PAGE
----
When you feel that handling or steering or balance of the bike change - the first thing you do is check your tyre pressures.

    I don't know what the correct tyre pressures for a 250 Ninja are. I would have guessed about 34 in both. Read the owner's manual - set them as the book says, and see how that feels. Now add or subtract a little based on the stand up / fall down principle. When you have it handling the way you like - note the pressures. Those are the pressures you need to maintain.

    Once the tyres get to about 50% worn, there will be a gradually increasing amount of stand-up due to the changed profile shape. That can't really be helped. If adjusting and tuning your handling with the tyre pressure doesn't fix it by the time you're 6 ~ 8 psi higher than your original base setting, then it isn't going to. Go back to your base setting and deal with it, until you can change the tyres. It won't be real bad or real noticeable at first, but the more they wear, the more they'll stand up. You should also note that dry weather grip will begin to suffer a little by then, and wet weather grip quite a lot. If the bike isn't handling the way you remember, and the tyres are worn - change them.
    • Like Like x 2
  12. Don't know why your manual makes a suggestion anyway, the tyre pressure should be matched to the tyre you're riding with, and the type of road you're riding on.
  13. Well, today I bought myself a small digital pressure gauge from Autobarn. So far it has been very consistent with its readings. Went to a nearby servo and, comparing its measurements with my small gauge, put the tyres up to 36psi each.

    Some immediate differences:
    -ride has become very bumpy!
    -bike feels a little more planted in the corners
    -takes more throttle/effort to get the bike to stand up out of the corner
    -felt alot easier to turn in
    -sooooooo bumpy............

    Will play around with it tomorrow, might turn it down a notch and see if its a little more comfortable.
  14. The manual tyre pressures will be matched to the OEM tyres. A 250 might have lower pressures than a big bike as well. I know my old hyo 250 used to run the same as youre ninja, whereas the 600 runs 36/42.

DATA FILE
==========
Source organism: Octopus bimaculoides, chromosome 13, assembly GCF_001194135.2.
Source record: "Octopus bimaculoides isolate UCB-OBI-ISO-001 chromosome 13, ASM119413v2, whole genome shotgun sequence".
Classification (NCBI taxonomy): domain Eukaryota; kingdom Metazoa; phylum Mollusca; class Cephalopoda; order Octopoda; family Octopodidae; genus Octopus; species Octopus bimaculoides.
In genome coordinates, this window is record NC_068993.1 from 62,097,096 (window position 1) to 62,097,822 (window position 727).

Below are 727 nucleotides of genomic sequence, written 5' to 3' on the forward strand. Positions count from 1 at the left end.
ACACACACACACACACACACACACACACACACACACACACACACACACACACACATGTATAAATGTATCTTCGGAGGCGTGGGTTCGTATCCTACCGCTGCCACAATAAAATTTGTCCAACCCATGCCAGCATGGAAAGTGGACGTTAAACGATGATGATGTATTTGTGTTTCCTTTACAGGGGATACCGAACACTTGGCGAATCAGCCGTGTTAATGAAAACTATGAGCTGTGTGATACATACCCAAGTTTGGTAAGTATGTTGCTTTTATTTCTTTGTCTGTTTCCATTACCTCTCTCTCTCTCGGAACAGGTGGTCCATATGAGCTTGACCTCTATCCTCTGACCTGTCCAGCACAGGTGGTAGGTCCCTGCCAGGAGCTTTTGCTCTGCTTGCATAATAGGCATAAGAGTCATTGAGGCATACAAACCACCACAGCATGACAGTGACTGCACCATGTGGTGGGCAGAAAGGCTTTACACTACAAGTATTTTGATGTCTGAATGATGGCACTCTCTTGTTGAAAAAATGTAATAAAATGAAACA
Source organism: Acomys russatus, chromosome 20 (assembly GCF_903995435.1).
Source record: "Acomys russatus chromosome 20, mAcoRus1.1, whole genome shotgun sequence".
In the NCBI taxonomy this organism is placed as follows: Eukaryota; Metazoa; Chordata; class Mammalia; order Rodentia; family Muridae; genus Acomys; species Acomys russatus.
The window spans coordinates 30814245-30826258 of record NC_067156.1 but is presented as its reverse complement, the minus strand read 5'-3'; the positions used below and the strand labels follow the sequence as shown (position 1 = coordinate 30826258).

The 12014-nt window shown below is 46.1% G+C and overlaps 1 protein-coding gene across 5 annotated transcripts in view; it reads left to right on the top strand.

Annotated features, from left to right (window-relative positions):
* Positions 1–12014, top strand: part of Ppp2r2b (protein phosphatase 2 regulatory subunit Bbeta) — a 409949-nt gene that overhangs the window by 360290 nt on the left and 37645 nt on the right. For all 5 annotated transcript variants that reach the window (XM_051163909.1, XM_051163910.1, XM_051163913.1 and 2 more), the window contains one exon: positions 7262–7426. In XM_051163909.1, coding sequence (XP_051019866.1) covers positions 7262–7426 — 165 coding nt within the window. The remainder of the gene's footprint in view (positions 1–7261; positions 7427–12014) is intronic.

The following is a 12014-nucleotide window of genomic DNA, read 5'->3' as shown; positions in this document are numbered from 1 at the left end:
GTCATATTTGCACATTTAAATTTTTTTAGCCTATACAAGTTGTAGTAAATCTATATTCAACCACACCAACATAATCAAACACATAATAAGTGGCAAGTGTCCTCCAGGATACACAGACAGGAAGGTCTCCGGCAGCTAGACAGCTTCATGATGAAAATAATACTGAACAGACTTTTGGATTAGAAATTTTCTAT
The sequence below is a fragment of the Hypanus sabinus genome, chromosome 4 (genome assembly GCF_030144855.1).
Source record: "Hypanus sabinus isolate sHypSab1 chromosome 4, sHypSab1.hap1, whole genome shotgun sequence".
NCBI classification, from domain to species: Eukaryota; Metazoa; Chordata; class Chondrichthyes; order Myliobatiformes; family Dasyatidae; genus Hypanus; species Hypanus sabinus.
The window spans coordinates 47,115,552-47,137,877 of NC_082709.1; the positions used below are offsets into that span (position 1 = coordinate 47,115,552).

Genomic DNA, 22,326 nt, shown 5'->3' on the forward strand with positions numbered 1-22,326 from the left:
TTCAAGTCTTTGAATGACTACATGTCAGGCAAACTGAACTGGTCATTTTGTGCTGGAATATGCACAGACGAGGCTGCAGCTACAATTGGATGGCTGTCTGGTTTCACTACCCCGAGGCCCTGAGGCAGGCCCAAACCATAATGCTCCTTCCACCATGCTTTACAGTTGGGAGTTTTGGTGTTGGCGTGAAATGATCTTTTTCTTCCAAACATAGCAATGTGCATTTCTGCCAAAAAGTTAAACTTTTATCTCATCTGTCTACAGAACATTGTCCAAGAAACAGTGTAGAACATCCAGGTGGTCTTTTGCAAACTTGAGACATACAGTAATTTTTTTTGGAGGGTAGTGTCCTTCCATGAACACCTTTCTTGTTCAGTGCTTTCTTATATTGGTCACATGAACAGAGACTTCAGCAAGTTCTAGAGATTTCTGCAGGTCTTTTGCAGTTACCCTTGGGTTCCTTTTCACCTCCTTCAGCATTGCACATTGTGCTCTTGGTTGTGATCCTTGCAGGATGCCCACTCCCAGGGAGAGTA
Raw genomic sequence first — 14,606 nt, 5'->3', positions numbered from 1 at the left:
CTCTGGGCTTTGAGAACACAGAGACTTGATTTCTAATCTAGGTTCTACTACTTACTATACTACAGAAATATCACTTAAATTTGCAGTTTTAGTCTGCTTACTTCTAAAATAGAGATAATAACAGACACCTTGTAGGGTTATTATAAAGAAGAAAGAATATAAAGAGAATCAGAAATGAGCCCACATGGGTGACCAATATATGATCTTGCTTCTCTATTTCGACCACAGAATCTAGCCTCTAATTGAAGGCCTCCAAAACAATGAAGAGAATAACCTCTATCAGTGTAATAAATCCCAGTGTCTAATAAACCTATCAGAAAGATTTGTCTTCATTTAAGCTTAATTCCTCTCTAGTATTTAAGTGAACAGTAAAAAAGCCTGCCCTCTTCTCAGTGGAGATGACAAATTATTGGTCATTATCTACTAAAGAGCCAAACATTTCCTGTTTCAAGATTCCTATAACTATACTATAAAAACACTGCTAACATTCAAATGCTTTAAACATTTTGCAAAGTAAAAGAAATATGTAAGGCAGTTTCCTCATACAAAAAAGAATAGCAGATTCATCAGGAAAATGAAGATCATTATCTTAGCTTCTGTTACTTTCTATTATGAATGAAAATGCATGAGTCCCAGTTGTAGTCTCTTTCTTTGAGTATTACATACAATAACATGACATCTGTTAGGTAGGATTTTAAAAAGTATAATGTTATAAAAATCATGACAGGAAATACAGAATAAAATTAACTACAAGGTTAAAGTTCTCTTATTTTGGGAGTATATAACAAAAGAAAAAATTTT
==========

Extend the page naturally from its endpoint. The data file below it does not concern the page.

15. Well the rear, and the soon to be front, will be a much softer tyre than the stock tyres, so I assume that would mean an increase in pressure is needed?

    I think that is why it is so damn bumpy, because the front is still the stock, and very hard, IRC roadwinner, which ive got to 36psi now. Ill drop it back down and wait until I get the new front to experiment with higher pressures.
  16. The official Kawasaki workshop manual says 28/32. Running 36/36 is way too much for the front. Try 32/36 but I wouldnt go much higher than this to be honest.

    PS: Dunlop 501's are shit in cold and wet conditions.

    PPS: just my 2c worth.
  17. This relates to the rubber mixture. That's distinct from the stiffness of the carcass or body of the tyre, which in turn, is distinct from the tyre pressure.

    It's entirely possible that different tyres will need different pressures, that's correct. But a 'softer' tyre with more grip could have an entirely different profile, carcass construction, and run best at a completely different pressure.

    Michelin sports tyres, the Power Pure in particular, have quite a soft, thin, lightweight carcass. They do need a bit more air pressure in them, compared to most tyres. Some of the track-day Pirrelli tyres have a very stiff carcass. They have a very soft and grippy rubber compound, but they don't need a lot of air in them. The (racing) Dunlop N-tec is even more so. They race them in 1000cc superstock and superbike at 18 ~ 22 psi.
  18. do what he says
  19. no, it's because they are overinflated and you have shit suspension.
  20. Yeap I'm definitely going to drop the front down. Thanks for the heads up E2W, will have to be extra careful in cold/wet.

    I've opened pandora's box I see. I guess I can just fiddle around with the pressures until I get a nice set of values for my tyres and riding, but that just sounds like guesswork to me...will have to do some research into tyre pressures and different tyres on the interwebz.